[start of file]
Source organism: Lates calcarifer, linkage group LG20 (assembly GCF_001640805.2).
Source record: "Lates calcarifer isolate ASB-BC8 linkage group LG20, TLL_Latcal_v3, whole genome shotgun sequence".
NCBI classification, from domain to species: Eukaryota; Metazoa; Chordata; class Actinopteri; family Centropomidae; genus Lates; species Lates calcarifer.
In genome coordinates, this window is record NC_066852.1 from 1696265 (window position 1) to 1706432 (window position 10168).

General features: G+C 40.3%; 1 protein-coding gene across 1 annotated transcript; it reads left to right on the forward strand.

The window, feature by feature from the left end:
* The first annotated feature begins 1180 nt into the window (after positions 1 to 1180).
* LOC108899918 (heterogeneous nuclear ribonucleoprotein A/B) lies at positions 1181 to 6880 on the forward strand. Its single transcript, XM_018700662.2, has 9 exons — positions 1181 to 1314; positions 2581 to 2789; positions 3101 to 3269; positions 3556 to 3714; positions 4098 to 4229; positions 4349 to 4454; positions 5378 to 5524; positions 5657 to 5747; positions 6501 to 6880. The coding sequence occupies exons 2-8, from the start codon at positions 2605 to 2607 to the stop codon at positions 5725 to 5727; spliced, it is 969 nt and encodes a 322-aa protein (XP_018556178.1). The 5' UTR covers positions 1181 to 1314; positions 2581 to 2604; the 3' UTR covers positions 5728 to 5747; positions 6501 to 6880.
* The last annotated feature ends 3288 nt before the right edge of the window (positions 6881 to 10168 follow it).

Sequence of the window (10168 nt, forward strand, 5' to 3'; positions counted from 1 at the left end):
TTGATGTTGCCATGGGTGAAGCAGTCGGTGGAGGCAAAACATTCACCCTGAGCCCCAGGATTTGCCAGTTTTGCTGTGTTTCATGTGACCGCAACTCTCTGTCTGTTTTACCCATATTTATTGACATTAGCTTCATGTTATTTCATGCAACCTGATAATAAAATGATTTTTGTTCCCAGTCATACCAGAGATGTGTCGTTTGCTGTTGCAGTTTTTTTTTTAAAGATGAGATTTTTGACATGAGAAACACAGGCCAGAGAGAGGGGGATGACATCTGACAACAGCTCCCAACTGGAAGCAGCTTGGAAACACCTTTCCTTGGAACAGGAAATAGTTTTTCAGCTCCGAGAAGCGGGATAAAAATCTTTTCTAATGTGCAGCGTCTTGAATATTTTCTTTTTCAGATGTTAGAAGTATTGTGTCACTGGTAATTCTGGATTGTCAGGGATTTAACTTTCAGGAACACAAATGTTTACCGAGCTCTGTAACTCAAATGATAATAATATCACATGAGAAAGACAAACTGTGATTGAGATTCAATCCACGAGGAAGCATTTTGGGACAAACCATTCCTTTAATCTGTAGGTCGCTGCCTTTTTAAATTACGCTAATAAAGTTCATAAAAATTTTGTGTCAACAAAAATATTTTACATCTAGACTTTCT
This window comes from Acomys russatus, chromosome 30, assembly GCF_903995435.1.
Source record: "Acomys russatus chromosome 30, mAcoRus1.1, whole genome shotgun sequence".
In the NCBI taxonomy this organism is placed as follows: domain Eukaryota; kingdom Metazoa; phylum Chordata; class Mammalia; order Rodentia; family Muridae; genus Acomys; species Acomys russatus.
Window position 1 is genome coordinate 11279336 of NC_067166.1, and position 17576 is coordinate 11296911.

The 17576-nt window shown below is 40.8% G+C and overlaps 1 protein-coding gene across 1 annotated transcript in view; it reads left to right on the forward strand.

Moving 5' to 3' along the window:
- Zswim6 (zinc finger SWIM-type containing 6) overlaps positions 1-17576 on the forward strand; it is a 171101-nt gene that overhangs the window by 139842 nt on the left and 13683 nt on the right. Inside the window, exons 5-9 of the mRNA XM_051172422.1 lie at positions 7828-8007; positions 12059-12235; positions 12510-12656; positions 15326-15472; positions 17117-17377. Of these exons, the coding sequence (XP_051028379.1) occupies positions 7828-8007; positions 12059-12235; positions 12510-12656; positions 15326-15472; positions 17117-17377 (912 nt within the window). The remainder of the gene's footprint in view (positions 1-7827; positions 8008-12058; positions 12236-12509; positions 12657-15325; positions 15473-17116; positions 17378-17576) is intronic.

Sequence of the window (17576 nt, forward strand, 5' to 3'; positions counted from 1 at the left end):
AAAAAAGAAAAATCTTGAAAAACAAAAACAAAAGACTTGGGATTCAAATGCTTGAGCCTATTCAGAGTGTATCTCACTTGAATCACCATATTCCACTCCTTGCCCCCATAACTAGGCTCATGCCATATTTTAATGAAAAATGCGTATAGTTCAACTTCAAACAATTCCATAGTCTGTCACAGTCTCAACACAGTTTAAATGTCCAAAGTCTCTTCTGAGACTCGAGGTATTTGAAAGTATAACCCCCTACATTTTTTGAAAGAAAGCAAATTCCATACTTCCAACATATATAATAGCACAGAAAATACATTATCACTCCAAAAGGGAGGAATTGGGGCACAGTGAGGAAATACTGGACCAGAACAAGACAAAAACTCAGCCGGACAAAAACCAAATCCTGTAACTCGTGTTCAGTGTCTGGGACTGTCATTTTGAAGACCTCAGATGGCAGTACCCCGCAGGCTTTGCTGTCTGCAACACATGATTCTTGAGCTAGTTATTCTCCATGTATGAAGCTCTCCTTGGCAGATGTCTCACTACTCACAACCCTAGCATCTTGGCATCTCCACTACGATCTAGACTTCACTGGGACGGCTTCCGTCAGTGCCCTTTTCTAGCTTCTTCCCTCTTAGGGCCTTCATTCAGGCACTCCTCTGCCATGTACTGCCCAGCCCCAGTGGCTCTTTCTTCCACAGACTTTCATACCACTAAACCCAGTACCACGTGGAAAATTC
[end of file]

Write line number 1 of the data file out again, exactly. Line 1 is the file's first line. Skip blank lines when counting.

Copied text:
Source organism: Lates calcarifer, linkage group LG20 (assembly GCF_001640805.2).